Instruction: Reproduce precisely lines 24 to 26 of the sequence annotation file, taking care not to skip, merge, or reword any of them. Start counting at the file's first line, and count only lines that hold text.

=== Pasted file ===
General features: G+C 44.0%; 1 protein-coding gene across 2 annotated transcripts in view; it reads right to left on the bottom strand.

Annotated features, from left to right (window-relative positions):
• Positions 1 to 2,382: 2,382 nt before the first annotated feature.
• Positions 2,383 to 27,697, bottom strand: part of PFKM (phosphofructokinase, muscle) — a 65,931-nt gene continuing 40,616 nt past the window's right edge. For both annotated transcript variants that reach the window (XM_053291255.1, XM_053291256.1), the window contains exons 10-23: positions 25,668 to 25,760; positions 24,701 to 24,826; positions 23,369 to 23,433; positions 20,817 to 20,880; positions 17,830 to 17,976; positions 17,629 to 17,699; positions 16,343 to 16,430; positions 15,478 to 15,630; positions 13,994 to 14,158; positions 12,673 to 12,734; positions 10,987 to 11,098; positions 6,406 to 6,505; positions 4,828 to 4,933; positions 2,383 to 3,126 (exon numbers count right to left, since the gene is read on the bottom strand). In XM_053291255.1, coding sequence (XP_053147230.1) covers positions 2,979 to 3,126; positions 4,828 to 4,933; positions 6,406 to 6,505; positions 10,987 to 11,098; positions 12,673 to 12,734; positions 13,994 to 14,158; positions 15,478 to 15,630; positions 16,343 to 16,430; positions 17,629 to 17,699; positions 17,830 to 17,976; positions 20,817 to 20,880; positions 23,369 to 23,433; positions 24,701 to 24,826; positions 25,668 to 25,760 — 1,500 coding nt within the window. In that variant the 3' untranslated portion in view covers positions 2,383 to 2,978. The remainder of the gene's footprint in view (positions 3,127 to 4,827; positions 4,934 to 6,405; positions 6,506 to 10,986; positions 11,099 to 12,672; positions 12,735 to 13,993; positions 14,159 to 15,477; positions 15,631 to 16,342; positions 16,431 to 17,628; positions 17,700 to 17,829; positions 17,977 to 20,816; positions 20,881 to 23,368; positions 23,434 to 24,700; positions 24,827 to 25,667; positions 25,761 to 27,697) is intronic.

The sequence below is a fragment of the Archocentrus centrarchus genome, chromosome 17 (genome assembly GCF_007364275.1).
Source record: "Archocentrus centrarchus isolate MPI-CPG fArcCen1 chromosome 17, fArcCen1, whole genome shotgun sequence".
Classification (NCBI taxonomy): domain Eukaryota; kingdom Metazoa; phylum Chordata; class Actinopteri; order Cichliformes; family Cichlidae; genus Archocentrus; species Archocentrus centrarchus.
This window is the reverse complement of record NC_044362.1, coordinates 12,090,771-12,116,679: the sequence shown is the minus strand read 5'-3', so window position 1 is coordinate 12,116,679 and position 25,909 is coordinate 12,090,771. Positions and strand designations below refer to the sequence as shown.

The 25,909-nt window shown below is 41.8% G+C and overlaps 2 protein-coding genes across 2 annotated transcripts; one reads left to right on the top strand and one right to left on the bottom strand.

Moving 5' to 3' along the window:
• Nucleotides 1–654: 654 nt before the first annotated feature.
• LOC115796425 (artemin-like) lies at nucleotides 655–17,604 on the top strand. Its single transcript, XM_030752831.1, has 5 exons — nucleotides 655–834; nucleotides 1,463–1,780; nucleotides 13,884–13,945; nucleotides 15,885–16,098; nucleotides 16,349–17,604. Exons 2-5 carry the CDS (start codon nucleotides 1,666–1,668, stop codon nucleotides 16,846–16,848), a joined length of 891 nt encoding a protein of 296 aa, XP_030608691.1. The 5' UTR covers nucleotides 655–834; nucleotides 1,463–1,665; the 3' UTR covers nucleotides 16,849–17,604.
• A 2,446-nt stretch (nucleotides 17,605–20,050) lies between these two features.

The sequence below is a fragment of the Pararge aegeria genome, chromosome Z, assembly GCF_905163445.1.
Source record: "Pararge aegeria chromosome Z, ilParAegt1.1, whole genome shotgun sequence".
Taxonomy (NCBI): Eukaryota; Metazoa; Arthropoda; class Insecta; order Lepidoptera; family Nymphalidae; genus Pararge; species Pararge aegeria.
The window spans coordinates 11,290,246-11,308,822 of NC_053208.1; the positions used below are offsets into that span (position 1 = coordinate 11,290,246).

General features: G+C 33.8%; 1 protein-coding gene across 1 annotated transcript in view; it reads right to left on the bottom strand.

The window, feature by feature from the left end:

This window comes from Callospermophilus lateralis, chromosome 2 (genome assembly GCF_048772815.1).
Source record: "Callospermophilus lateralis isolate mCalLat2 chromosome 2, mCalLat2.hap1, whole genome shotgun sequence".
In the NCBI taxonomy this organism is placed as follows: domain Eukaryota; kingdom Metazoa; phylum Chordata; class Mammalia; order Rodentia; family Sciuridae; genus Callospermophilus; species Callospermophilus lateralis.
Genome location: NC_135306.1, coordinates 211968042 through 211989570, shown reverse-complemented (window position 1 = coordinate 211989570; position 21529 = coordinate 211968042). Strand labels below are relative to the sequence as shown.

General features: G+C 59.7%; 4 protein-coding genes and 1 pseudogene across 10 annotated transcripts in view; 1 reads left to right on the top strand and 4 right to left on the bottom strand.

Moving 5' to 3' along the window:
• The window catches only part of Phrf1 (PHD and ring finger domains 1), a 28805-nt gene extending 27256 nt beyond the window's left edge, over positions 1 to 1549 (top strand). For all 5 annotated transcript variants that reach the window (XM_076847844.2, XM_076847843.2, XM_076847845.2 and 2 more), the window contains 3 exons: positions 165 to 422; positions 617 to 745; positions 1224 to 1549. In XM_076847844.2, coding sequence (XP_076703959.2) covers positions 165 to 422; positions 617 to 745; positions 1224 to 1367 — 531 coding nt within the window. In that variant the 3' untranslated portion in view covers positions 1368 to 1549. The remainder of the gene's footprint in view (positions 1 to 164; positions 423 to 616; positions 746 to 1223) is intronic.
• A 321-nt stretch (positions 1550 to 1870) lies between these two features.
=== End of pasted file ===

General features: G+C 59.7%; 4 protein-coding genes and 1 pseudogene across 10 annotated transcripts in view; 1 reads left to right on the top strand and 4 right to left on the bottom strand.

Moving 5' to 3' along the window:
• The window catches only part of Phrf1 (PHD and ring finger domains 1), a 28805-nt gene extending 27256 nt beyond the window's left edge, over positions 1 to 1549 (top strand). For all 5 annotated transcript variants that reach the window (XM_076847844.2, XM_076847843.2, XM_076847845.2 and 2 more), the window contains 3 exons: positions 165 to 422; positions 617 to 745; positions 1224 to 1549. In XM_076847844.2, coding sequence (XP_076703959.2) covers positions 165 to 422; positions 617 to 745; positions 1224 to 1367 — 531 coding nt within the window. In that variant the 3' untranslated portion in view covers positions 1368 to 1549. The remainder of the gene's footprint in view (positions 1 to 164; positions 423 to 616; positions 746 to 1223) is intronic.